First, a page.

Rarely has a house had such a colourful and well documented history. Links to Rhodri Mawr the King of all Wales in the 9th Century and continuous family ownership since 1550 are just some of the highlights. Gwysaney is recorded in the Doomsday Book in the 9th Century and it is believed that the first house was originally located at Shifna Hir and the present Hall was built on the current site in 1603 by Robert Davies. The Hall was originally designed and built in a formal H shape, but the east wing cracked in 1825 and required rebuilding – the stone was used to extend the Hall to the west. Perhaps Gwysaney’s most notable moment was in 1645 when the Hall was besieged and taken by Oliver Cromwell’s Roundheads. All that remains from the scars of the battle is damage to the front door caused by a cannon ball!
Gwysaney Hall is one of North Wales’ finest and most historic residential houses, situated in an accessible location about 8 miles from the Cheshire border. At its heart is much of the original Hall, built in 1603, which has seen many changes over the years, including a partial rebuild in the mid 19th Century. The Hall has been in the present owner’s family for over 450 years.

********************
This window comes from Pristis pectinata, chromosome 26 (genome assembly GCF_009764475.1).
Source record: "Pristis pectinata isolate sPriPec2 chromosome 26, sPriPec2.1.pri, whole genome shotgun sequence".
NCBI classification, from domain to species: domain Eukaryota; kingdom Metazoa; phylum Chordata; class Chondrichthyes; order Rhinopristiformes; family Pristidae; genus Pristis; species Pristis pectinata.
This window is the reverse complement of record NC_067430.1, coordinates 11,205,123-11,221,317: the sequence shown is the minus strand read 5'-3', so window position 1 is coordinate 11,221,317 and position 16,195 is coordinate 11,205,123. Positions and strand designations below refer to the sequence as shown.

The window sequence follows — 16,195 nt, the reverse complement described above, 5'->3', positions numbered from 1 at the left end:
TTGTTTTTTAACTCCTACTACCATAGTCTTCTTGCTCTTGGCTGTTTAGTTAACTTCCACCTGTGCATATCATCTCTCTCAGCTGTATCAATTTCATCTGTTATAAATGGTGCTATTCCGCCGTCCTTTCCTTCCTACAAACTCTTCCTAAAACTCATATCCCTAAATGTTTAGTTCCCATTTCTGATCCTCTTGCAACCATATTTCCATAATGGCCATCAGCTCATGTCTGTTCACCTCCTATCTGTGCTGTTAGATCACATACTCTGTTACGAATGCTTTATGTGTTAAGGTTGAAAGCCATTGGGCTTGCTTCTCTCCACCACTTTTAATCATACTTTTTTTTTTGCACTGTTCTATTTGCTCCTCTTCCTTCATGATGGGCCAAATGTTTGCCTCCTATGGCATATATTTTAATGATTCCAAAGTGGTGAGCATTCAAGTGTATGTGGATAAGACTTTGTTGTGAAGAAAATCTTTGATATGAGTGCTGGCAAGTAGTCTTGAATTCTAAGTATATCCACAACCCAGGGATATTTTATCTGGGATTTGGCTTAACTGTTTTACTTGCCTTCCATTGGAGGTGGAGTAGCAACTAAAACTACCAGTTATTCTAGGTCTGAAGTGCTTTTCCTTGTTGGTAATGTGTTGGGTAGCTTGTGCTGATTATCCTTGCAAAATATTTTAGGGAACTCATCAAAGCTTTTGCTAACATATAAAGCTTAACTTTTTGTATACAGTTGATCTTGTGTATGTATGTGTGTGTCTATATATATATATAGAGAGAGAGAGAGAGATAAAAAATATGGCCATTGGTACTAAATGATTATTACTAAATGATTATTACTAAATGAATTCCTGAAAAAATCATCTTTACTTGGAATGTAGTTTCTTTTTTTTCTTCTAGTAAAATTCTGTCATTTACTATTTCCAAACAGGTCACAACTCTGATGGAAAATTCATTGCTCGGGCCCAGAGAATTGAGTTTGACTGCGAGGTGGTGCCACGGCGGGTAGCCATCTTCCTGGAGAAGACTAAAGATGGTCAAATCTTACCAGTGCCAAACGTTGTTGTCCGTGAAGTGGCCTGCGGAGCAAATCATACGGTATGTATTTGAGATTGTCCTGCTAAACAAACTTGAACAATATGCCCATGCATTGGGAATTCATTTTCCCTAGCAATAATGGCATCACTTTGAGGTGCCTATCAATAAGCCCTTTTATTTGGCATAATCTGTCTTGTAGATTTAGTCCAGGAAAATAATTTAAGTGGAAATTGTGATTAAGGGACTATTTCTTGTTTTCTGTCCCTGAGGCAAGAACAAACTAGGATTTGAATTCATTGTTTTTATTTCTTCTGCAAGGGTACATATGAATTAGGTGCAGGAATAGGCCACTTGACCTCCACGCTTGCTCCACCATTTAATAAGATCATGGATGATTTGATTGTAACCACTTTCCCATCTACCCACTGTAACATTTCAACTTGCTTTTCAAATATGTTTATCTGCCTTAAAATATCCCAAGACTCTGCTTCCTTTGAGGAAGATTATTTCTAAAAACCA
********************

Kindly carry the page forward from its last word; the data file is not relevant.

The front door leads to a fine panelled reception hall, which was part of the original Hall. A pair of stained glass doors open onto a central corridor which gives access to much of the ground floor. A panelled drawing room with a wide square bay window at one end, gives extensive views over the adjoining parkland and beyond. The fine chimney piece is believed to have been created using material from the original sixteenth century staircase with two newels incorporating the Davies-Cooke coat of arms and crest, mounted by an ornamental overmantle believed to have come from the chapel within the original Hall. At the front of the Hall are the everyday reception rooms which include a sitting room (The Smoking Room) with massive carved stone chimney piece, part panelled walls and a window seat, and a study with ornate carved chimney piece, both with wonderful views.
The impressive dining room has a fine stone arched recess at one end. There are doors from the corridor to a large kitchen/breakfast room with a beamed arch opening into a secondary kitchen. A stone floor, with underfloor heating, runs throughout the kitchen and garden room; a pantry and larder are found just off the main kitchen. Beyond the dining room is a small office, which was probably originally a staff sitting room due to the high windows.
Also off the central corridor is a lift which runs to the top floor, a door to a good wine cellar, a cloakroom, a coat cupboard and stone steps down to a basement which houses china stores, a workshop and general storage areas.